Residents opposed to the construction of a new airplane operating facility at Pease International Tradeport say their concerns about the environmental impacts are going unheard. But the facilities executive director is not backing down from his support for the controversial project.
“The narrative that is out in the community that potentially this is being rubber-stamped or rushed is the farthest thing from the truth,” Pease Development Authority (PDA) executive director Paul Brean told the Portsmouth Herald. “Obviously people hear wetlands, people hear this (jet fuel) could get into the wetlands, it’s simply not the case,” Brean said. “There are safeguards in place that we will carefully handle this product and we have faith in the design plans.”
But while Brean may have faith in Million Air and its plan, many in the community do not.
“This is more than unfair; this is irresponsible to move forward on a plan that hasn’t even answered some of the basic questions about environmental impact,” Newington resident Meghann Wayss said. “I don’t understand why they would ignore the questions and concerns.”
As NHJournal has previously reported, eight Granite State lawmakers wrote a letter to the PDA voicing their concerns about the project. “Government studies confirm these wetlands already contain PFAS contamination,” wrote state Sen. Deborah Altschiller (D-Stratham). “Building on and next to these wetlands risks putting contaminants back into circulation.”
And the Houston, Texas-based company is also currently facing resistance to a proposed facility at the Westchester Airport in White Plains, N.Y.
But despite a steady stream of complaints from the Portsmouth community, the Million Air project appears to be gaining altitude, thanks in part to Brean’s outspoken support. And last week the Pease Development Board’s Technical Review Committee unanimously approved plans for its proposed fixed-base operator facility, which would include a new hangar as well as a fuel farm that would hold close to 90,000 gallons of jet fuel.
The potential for a jet fuel or plane deicer leak into the nearby wetlands has residents already dealing with PFAS contamination worried the project is moving too fast.
Company spokesman Peter Bragdon said Million Air is listening to residents who are worried about the project.
“In the two-plus years since Million Air’s project was first proposed, it has been formally discussed at 10 public meetings of the PDA Board, the Department of Environmental Services, and the TRC, with public comments presented at most of these meetings,” Bragdon said. “Million Air factored in all comments from the public, as well as those from committee members, into their revised plans and was pleased to receive a 7-0 approval vote from the TRC.”
If Million Air is listening, as Bragdon suggested, company executives know nearly one thousand residents have signed a letter asking the project to move to a location away from the wetlands. So far, the company has not indicated it plans to change its location.
Seacoast area residents have been dealing with PFAS contamination in their drinking water as a result of decades of air operations at Pease, which was once a United States Air Force base. The prospect of a Million Air setting up its FBO close to the wetlands that feed into that same drinking water has many on edge.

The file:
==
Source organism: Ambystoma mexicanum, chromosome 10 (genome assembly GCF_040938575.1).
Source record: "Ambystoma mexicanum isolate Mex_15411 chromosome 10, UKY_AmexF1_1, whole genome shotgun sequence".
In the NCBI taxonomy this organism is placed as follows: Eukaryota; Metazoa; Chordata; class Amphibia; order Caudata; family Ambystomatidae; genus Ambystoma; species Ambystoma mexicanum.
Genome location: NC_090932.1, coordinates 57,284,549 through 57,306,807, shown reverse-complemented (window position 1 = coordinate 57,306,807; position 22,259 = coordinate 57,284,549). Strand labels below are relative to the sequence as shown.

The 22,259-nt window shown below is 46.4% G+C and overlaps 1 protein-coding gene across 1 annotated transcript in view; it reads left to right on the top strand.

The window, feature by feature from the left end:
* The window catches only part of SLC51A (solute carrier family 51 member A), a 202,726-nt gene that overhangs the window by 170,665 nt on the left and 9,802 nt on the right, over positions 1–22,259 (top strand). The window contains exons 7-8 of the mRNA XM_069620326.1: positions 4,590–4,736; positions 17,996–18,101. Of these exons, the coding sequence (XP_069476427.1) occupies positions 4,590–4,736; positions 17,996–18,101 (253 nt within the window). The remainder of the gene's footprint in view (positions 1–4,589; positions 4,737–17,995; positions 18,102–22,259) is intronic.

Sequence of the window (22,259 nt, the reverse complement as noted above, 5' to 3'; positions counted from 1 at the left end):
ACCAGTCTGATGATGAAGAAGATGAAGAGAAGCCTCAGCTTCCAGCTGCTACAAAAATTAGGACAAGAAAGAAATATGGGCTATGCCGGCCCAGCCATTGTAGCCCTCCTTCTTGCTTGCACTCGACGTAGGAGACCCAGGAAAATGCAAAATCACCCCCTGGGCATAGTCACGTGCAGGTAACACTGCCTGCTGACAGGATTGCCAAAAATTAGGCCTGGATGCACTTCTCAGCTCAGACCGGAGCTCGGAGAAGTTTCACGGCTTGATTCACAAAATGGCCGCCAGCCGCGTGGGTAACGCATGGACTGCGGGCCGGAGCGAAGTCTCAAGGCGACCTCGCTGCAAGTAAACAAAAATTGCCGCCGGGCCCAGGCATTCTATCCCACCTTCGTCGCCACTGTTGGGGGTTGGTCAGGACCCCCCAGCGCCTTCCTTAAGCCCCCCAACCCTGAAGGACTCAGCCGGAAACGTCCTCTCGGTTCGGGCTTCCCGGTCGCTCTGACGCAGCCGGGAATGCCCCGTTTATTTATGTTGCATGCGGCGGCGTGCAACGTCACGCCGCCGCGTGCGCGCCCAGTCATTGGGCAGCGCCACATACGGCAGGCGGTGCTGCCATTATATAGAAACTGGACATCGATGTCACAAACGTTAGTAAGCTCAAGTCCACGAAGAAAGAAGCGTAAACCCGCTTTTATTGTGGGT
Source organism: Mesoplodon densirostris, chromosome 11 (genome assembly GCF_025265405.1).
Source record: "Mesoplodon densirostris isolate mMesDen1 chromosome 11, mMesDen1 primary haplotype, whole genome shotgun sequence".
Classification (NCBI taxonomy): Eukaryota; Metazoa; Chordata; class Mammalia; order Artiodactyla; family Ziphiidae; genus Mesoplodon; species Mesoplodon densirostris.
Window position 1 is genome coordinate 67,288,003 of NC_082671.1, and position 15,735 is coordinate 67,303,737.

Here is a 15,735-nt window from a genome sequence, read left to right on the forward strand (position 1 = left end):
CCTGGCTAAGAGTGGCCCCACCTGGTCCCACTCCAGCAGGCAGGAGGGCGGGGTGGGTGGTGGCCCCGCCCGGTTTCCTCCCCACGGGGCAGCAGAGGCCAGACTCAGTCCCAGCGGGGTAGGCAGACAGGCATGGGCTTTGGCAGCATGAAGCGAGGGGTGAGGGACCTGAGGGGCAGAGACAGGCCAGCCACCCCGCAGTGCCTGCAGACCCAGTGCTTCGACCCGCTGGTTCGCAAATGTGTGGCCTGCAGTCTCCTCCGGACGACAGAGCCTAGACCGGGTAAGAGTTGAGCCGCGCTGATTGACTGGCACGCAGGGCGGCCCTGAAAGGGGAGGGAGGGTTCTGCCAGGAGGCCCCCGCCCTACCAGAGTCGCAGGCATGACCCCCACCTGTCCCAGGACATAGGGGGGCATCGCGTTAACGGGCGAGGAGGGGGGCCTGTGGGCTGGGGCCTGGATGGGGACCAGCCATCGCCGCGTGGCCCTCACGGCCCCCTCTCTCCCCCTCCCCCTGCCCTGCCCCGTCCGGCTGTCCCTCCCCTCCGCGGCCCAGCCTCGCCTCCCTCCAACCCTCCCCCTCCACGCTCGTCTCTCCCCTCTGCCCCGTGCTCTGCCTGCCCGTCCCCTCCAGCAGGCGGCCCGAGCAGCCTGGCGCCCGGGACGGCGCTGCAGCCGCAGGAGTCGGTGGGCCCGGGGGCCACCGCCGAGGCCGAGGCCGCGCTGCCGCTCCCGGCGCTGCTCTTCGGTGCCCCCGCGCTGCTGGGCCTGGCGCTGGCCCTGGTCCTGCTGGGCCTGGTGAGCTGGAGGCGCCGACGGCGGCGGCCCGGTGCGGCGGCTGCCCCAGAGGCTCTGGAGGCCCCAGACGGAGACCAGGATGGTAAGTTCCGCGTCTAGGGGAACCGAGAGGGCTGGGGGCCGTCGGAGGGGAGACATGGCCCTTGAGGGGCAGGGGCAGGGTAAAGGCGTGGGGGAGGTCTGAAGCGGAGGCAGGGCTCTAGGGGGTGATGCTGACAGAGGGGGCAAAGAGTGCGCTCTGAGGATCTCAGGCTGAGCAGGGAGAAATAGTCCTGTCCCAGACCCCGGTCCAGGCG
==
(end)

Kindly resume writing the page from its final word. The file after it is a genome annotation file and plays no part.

“People are still paying the price for PFAS contamination,” said state Rep. Jackie Pitts (D-Portsmouth). “You must take this into consideration. Mistakes of the past are about to be made again.”
Bragdon said Million Air’s FBO will feature state-of-the-art protections, and that it will be smaller than Port City Air’s fuel and fluid system currently in use at Pease.
“(It) will include double-walled storage tanks and piping, retention berms, oil stop valves, oversized containment chambers, and oil-water separators, backed up with failsafe alarms, control valves, and high-level gauging instrumentation,” Bragdon said. “It will be far more environmentally safer than Port City Air’s two existing fuel farms, one of which abuts Million Air’s proposed fuel facility, which together stores and distribute more than 300,000 gallons of fuel and deicing fluids at Pease.”
Brean echoed Million Air’s position to the Herald saying, “It’s going to be one of the most state-of-the-art fuel farms in the region, if not in the country. Our design for this goes above and beyond any of our local and federal regulations.”
But for residents like Dania Seiglie, the approval process is ignoring issues like the potential loss of vital wetlands areas because of Million Air’s construction, or the lack of soil sampling being done at the site.
“I’m furious that none of these environmental concerns, not one of them, was considered by this Pease Technical Review Committee,” local activist Dania Seiglie said.
Bragdon would not answer directly when asked if the company plans to meet with residents about the project in order to address their concerns. Seiglie said Million Air’s FBO proposal has been rushed through the review and planning process over the wishes of the resident who will have to bear the burden if there is any environmental fallout.
“I’d like to know why this vote was rushed when they had three more months to review the details and get answers that were being respectfully and consistently asked by the public. I have been asking these questions for months and I still don’t have any answers,” Seiglie said.